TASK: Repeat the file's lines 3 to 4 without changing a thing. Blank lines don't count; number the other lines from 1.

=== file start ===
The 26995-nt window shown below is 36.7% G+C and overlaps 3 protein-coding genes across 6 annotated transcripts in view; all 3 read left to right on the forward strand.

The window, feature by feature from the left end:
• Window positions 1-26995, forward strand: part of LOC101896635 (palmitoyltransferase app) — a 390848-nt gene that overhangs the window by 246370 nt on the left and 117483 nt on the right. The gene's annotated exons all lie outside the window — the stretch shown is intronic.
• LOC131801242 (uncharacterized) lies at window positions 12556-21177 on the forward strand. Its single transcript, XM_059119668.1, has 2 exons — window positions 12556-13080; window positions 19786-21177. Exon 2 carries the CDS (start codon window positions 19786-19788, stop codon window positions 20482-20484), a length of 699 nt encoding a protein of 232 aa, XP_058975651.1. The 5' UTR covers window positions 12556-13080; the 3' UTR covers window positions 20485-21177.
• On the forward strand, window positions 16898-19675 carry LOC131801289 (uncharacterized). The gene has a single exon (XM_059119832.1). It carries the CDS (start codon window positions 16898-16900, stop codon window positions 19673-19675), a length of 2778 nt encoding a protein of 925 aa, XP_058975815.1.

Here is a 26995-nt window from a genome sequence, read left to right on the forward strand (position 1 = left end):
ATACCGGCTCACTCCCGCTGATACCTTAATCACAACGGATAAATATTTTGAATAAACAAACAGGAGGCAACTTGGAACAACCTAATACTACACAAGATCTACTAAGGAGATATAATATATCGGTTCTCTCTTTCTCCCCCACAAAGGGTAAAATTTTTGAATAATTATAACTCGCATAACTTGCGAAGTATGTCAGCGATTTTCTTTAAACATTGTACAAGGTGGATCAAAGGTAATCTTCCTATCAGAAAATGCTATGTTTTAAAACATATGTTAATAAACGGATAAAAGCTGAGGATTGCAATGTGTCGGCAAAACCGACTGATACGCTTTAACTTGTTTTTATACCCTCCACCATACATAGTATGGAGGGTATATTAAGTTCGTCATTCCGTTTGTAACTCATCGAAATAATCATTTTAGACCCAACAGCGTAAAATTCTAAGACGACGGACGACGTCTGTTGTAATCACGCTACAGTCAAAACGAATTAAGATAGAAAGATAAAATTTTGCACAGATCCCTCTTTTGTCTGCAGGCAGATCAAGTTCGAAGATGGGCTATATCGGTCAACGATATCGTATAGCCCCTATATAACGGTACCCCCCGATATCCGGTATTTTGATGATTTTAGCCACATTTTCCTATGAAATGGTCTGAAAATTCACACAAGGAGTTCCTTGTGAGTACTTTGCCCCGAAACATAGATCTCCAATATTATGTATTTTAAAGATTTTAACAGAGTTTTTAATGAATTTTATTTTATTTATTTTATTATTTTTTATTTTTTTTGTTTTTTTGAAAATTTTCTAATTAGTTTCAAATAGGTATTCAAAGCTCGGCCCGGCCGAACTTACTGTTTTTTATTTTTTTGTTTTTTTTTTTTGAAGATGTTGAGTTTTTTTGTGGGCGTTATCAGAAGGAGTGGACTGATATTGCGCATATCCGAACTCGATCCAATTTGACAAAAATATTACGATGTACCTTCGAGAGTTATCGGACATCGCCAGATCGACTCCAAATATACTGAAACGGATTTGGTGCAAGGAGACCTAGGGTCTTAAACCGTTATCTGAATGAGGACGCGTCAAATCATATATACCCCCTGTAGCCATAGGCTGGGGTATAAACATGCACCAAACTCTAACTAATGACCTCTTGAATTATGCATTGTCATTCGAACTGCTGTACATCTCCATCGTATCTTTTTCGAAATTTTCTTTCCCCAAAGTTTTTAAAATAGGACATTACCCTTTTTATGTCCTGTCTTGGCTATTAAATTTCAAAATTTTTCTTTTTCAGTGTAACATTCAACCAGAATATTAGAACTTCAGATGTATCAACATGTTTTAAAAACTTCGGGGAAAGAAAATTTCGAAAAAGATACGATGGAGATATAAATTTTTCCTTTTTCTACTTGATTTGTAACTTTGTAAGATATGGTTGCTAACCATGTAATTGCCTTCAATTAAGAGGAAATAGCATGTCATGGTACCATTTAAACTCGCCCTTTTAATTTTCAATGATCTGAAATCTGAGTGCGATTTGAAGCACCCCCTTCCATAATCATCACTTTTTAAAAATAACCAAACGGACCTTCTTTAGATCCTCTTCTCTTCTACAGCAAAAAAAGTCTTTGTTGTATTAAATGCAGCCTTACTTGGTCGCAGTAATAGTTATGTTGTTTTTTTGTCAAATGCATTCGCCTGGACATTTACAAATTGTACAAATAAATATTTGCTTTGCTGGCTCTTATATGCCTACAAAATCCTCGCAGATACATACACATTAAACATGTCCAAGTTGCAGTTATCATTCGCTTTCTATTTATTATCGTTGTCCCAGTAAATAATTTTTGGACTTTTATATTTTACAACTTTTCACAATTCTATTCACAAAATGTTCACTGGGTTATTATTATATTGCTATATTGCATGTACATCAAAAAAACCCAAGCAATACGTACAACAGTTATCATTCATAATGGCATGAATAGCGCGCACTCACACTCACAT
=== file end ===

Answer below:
• Window positions 1-26995, forward strand: part of LOC101896635 (palmitoyltransferase app) — a 390848-nt gene that overhangs the window by 246370 nt on the left and 117483 nt on the right. The gene's annotated exons all lie outside the window — the stretch shown is intronic.
• LOC131801242 (uncharacterized) lies at window positions 12556-21177 on the forward strand. Its single transcript, XM_059119668.1, has 2 exons — window positions 12556-13080; window positions 19786-21177. Exon 2 carries the CDS (start codon window positions 19786-19788, stop codon window positions 20482-20484), a length of 699 nt encoding a protein of 232 aa, XP_058975651.1. The 5' UTR covers window positions 12556-13080; the 3' UTR covers window positions 20485-21177.